Everyone's points are good. But it also makes me cringe because it's another broken part of BSA's program ... having charter orgs re-recruit the same kids yet again and compete against each other for scouts.

                    Why wouldn't it be in a scout's interest to go to the "premiere big troop" in the area? More opportunities. Better support. Obviously a better program because they are bigger and look better ... right? Why should parents ever stay with a struggling troop. It is not in the scout. Scouts should go to the best troop they can find and let the other troops die quickly so that new troops can be formed ... right?

                    It's BSA Darwinism.
                    Last edited by fred johnson; 08-06-2014, 02:53 PM.


                    • #11
                      Big premiere troops aren't always the epitome of Scouting.

                      I have seen both big and small boy-led, patrol-method, and I have seen big and small adult-led, troop-method programs. In many respects they all have something to offer to a variety of different scouts.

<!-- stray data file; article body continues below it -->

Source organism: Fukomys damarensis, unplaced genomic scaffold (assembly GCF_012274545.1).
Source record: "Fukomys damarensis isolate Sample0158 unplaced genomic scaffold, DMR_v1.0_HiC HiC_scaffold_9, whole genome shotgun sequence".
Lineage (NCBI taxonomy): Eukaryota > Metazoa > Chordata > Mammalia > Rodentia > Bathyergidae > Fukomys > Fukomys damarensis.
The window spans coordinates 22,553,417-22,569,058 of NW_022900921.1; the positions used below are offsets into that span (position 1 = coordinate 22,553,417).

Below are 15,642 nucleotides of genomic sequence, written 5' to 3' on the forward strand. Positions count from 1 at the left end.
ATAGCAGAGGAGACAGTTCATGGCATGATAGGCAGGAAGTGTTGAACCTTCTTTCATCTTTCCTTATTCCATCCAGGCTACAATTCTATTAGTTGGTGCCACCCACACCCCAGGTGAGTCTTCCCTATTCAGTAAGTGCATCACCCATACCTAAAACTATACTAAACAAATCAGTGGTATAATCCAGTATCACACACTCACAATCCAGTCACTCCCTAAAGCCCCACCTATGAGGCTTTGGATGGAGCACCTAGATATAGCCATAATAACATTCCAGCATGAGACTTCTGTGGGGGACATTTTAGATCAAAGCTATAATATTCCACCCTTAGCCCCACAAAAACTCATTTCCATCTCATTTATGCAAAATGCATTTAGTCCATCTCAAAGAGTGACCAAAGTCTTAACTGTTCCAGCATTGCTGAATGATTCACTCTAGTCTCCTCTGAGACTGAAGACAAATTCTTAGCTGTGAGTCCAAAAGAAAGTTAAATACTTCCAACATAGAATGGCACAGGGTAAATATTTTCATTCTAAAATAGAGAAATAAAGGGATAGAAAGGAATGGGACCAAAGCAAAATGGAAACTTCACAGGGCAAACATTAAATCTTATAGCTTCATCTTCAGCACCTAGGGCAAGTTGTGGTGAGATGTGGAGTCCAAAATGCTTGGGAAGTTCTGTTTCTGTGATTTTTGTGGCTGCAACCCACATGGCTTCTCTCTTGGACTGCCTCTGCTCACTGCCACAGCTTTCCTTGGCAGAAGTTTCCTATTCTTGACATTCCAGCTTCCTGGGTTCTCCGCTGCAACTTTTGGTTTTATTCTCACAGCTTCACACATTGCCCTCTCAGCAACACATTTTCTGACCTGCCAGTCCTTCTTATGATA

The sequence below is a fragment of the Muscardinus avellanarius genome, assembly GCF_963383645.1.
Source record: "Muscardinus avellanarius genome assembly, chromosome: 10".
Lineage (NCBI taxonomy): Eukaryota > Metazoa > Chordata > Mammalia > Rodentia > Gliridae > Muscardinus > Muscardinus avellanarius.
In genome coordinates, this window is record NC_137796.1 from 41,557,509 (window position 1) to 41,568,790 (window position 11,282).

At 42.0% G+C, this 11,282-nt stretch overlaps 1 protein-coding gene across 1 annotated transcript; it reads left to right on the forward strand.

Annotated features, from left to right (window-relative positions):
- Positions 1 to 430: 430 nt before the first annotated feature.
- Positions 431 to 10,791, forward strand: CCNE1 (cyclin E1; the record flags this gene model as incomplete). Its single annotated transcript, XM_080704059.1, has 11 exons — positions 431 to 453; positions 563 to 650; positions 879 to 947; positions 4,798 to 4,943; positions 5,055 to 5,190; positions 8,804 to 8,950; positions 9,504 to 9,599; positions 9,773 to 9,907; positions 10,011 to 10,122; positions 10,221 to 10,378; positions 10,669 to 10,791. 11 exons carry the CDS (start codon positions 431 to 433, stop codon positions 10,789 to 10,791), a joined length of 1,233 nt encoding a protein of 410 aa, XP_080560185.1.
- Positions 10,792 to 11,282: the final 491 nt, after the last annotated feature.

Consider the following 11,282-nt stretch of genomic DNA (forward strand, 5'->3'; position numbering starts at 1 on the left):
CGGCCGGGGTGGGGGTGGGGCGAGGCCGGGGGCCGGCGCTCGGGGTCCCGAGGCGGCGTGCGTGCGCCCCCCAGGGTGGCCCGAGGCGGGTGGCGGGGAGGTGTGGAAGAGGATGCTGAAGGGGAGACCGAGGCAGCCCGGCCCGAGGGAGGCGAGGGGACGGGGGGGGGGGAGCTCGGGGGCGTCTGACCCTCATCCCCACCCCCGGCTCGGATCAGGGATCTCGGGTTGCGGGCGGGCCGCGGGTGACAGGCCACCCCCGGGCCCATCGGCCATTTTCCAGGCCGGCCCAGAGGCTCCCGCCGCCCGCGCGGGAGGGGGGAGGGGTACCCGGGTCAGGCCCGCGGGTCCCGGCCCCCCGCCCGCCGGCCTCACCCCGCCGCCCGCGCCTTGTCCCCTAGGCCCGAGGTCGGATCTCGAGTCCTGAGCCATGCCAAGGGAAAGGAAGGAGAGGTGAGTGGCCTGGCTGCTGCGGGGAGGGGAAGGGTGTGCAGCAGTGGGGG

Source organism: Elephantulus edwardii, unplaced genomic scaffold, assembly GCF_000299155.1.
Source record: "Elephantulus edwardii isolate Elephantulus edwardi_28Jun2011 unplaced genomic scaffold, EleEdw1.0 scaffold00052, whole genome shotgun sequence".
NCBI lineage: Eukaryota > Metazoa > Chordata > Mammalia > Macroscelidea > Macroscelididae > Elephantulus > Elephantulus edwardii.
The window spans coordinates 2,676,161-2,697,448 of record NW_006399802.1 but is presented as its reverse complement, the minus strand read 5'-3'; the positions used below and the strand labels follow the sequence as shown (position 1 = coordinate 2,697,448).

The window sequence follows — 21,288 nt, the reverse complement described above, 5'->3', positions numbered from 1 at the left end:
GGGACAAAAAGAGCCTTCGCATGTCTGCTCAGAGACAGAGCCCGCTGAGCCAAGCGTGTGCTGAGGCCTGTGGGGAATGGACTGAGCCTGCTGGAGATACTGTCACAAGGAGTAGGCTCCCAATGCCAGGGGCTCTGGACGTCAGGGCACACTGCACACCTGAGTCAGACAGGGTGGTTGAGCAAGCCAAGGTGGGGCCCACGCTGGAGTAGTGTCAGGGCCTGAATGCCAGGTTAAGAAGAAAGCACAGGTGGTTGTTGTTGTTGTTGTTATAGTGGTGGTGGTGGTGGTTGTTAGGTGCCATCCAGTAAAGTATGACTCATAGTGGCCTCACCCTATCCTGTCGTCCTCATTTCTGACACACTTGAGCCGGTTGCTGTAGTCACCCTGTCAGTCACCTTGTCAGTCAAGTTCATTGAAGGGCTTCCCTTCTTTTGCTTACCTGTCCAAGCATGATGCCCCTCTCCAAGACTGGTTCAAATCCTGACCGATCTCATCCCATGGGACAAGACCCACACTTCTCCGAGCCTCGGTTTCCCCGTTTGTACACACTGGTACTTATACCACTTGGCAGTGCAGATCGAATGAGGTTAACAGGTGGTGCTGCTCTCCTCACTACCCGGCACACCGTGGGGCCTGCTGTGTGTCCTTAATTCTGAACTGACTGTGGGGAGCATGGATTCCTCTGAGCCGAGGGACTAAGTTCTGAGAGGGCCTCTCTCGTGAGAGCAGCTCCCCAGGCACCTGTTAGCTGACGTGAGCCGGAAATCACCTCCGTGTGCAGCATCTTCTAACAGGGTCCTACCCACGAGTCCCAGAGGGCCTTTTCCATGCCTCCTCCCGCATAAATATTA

Unfortunately Cub Packs are not homogenized and each den is a mix of all kinds of boys. Thus tossing them into a one size fits all troops is not something that will always work out for all of the boys. Some boys really don't want to learn a lot about leadership and are willing to simply go with the flow and enjoy what's being offered, and a big adult-led program is right up his alley. Others want more opportunity, closer comradeship, and intimacy of a small group with more hands on with what's happening.

                      Then there's the whole thing about boy-led which tends to appear to be far less organized than a spit and polish run adult-led program. If all one is interested in is appearance, this is an easy choice. I have seen people select for just that reason.

                      In a small town it's kinda nice to have the mom and pop grocery store where you don't always have much selection, but it's convenient and friendly. Then there's the Walmart down the street where if the greeter isn't sitting on his/her stool you can actually go in get what you want (again not much selection, but a bit more) and go through the self-serve check out and never have to say anything to anyone! Then there's the unique grocery stores that have local organic produce and stuff you never heard of on the store shelves. An adventure in shopping. Then there's the regional mega store that if they don't have it, it doesn't exist. Not everyone will want to shop in all of these stores and will eventually settle in with just one. But they have had to shop around to find what works best for them. Obviously no one ever starves, but the options to each individual is important.